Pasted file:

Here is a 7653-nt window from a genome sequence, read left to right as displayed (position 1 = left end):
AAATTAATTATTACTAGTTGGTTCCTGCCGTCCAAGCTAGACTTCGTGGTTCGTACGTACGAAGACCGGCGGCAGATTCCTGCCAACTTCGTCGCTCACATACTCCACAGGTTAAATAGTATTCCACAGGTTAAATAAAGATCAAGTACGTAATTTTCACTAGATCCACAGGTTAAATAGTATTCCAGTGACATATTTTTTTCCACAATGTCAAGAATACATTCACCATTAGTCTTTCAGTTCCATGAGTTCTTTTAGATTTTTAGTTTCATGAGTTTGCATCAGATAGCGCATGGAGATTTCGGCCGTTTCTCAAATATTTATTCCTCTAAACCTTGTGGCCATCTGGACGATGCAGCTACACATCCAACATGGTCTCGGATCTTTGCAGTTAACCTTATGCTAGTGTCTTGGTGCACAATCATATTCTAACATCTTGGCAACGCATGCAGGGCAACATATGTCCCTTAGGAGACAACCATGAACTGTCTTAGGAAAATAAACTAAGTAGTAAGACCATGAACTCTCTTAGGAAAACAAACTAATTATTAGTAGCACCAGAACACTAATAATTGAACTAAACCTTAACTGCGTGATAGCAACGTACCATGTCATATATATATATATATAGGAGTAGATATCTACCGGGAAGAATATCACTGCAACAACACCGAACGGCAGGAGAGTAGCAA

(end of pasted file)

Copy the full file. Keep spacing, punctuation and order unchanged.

Here is a 7653-nt window from a genome sequence, read left to right as displayed (position 1 = left end):
AAATTAATTATTACTAGTTGGTTCCTGCCGTCCAAGCTAGACTTCGTGGTTCGTACGTACGAAGACCGGCGGCAGATTCCTGCCAACTTCGTCGCTCACATACTCCACAGGTTAAATAGTATTCCACAGGTTAAATAAAGATCAAGTACGTAATTTTCACTAGATCCACAGGTTAAATAGTATTCCAGTGACATATTTTTTTCCACAATGTCAAGAATACATTCACCATTAGTCTTTCAGTTCCATGAGTTCTTTTAGATTTTTAGTTTCATGAGTTTGCATCAGATAGCGCATGGAGATTTCGGCCGTTTCTCAAATATTTATTCCTCTAAACCTTGTGGCCATCTGGACGATGCAGCTACACATCCAACATGGTCTCGGATCTTTGCAGTTAACCTTATGCTAGTGTCTTGGTGCACAATCATATTCTAACATCTTGGCAACGCATGCAGGGCAACATATGTCCCTTAGGAGACAACCATGAACTGTCTTAGGAAAATAAACTAAGTAGTAAGACCATGAACTCTCTTAGGAAAACAAACTAATTATTAGTAGCACCAGAACACTAATAATTGAACTAAACCTTAACTGCGTGATAGCAACGTACCATGTCATATATATATATATATAGGAGTAGATATCTACCGGGAAGAATATCACTGCAACAACACCGAACGGCAGGAGAGTAGCAA